How heavy is a kilogram? International scientific effort to redefine the kilo makes breakthrough

The present definition is based on a cylinder of metal locked in a French vault

Steve Connor
Wednesday 15 July 2015 00:25
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An international effort to re-define the kilogram in terms of a mathematical constant instead of it being based on a cylinder of high-grade metal locked in a vault in France has achieved a minor breakthrough, scientists have said.

The present definition of a kilogram goes back more than 125 years when a solid cylinder of platinum-iridium alloy was agreed by everyone to weigh precisely one kilo – it is now kept under lock and key at the International Bureau of Weights and Measures in Sevres.

However, the standard kilo is literally losing weight for some unexplained reason, probably related to the loss of gas locked inside it when the cylinder was made. As a result, scientists are no longer satisfied that this physical object is accurate enough of such a fundamental measurement and want to re-define it by 2018 in terms of a mathematical constant.

However, in order to do this they need to devise a way of estimating yet another constant, called Avogadro’s number, which is the number of discreet particles – molecules or atoms – in a “mole” of substance. A mole of water, for instance, is just a few teaspoons in volume but it contains approximately 6.022 by 10 to the power of 23 (1 with 23 zeros after it) molecules – Avogadro’s number – which is greater than the number of grains of sand in the world.

Giovanni Mana and colleagues of Italy’s National Institute of Metrology Research in Turin have now obtained what they believe to be the most accurate estimate of Avogadro’s number to date, which can now be used to quantify Planck’s constant and hence help to re-define the kilogram in purely mathematical terms.

Journal of Physical and Chemical Reference Data

In this way it was possible to calculate the number of atoms in the sphere by examining the ratio between the total volume of the silicon sphere and the volume occupied by each silicon atom, which they calculated by measuring the cubic cell.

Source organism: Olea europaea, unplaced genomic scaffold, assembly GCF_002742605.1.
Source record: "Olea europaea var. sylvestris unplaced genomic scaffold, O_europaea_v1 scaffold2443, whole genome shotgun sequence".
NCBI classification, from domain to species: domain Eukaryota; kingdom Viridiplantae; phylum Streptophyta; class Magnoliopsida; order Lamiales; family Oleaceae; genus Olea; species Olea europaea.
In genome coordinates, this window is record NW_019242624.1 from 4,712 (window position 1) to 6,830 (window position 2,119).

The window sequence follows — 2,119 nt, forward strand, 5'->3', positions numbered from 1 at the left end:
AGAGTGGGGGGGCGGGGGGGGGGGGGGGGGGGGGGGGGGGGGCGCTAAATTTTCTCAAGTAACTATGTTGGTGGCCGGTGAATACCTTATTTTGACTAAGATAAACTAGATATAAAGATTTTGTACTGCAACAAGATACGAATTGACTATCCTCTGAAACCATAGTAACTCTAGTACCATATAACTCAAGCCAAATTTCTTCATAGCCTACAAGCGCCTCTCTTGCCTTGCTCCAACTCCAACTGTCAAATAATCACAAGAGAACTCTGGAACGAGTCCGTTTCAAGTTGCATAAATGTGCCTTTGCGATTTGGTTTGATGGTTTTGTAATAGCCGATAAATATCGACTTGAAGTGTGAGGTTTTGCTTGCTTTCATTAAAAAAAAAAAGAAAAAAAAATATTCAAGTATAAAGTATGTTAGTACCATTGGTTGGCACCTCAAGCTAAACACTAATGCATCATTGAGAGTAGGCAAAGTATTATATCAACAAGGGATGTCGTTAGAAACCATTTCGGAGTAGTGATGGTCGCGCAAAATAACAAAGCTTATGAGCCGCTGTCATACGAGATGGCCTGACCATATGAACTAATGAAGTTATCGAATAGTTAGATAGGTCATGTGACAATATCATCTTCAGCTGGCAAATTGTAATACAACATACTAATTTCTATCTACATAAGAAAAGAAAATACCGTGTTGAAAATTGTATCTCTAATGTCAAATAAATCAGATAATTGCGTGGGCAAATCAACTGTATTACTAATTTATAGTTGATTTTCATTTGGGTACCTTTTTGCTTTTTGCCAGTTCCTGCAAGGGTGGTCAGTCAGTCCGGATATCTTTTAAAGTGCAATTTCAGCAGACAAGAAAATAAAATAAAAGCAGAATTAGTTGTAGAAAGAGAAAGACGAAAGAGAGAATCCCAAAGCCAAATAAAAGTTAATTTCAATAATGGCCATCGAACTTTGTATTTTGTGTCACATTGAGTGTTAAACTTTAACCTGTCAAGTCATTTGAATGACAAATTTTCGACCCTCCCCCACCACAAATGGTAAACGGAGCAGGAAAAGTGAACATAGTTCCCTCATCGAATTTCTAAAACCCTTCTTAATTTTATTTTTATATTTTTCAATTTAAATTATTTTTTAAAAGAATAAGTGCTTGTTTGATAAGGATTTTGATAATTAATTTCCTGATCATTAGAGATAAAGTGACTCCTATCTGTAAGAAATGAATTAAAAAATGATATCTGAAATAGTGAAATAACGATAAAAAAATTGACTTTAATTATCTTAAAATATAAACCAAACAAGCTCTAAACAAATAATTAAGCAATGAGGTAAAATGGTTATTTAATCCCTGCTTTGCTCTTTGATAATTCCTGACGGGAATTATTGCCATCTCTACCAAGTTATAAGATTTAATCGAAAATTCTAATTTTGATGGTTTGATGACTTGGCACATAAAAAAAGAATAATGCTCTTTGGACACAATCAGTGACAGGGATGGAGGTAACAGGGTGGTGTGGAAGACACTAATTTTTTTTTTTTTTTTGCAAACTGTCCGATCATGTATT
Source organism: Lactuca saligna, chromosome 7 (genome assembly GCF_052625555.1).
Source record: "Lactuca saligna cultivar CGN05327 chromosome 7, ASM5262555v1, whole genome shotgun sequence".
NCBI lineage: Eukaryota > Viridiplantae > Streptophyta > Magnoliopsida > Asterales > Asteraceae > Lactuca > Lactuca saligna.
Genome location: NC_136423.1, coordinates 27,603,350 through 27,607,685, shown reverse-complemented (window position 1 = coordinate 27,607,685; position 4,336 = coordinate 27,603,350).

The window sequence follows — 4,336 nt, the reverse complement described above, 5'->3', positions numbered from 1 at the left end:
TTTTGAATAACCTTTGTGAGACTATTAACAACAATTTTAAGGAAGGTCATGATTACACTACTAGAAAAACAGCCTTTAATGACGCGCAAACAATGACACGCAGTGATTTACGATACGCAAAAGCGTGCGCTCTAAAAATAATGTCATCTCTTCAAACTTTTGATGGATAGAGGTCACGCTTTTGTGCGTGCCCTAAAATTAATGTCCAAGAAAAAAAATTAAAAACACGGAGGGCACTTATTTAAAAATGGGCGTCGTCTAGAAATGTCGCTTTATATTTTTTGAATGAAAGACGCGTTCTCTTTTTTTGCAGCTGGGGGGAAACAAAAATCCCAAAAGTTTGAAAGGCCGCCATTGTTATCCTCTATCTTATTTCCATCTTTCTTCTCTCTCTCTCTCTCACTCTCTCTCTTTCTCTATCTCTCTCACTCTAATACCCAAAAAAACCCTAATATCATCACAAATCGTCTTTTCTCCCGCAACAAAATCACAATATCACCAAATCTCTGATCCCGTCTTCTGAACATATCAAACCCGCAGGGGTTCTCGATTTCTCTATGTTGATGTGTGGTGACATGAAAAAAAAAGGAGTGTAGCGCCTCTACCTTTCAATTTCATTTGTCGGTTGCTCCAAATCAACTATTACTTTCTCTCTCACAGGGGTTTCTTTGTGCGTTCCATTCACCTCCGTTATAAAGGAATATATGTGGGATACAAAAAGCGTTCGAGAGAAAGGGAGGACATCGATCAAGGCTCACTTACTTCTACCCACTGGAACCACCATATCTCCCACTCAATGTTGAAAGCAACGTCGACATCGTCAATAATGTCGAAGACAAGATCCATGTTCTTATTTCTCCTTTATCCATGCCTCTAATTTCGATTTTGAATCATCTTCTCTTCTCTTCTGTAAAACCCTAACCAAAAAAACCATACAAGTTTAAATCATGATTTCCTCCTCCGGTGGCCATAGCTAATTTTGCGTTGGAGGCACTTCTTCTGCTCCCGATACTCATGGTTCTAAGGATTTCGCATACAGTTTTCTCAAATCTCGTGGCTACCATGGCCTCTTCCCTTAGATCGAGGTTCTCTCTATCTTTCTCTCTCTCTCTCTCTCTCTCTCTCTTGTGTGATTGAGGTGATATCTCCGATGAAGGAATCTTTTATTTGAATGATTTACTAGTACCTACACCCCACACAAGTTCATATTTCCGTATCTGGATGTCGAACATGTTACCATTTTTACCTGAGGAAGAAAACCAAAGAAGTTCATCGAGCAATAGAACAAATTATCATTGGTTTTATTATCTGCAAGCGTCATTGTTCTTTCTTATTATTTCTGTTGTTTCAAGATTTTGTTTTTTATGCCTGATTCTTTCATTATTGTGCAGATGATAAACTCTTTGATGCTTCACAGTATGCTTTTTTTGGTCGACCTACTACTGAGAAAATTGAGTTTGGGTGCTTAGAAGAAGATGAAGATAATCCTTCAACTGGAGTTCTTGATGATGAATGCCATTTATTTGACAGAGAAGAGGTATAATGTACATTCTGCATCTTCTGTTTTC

They made a similar estimate in 2011, with an uncertainty of 30 atoms, but the latest estimate has an uncertainty of just 20 atoms. This gave an estimate of Avogadro’s number of 6.02214082(11) by 10 to the power of 23, where the parentheses represents the uncertainty of the last two digits.

“Prior to redefining the kilogram, we must demonstrate that the new realisation is indistinguishable from the present one, to within the accuracy of the world’s best balances,” Dr Mana said.

“Otherwise, when changing from the present definition to the new one, all users in science, industry and commerce must change the mass value of all the existing artefacts,” he said.

The researchers believe that a more precise definition of Avogadro’s number strengthens the definition of Planck’s constant and finaly leads science to a firmer mathematical definition of the kilo.

‘Base units’ of measurement

The kilogram is one of the seven “base units” on which all other units of measurement in science are derived. The other six are the metre, second, ampere, kelvin, mole and candela, measuring, respectively, length, time, electric current, temperature, chemical amount and light intensity.

What makes the kilogram different is that it is the only international standard unit of measurement that is based on a physical object rather than a physical constant. The metre, for instance, is no longer defined as the distance between two scratches on a metal bar, but on the distance travelled by light in a vacuum in 1/299792458 of a second. Physicists believe that redefining the kilogram with a physical constant can improve precision of electrical measurements 50-fold.

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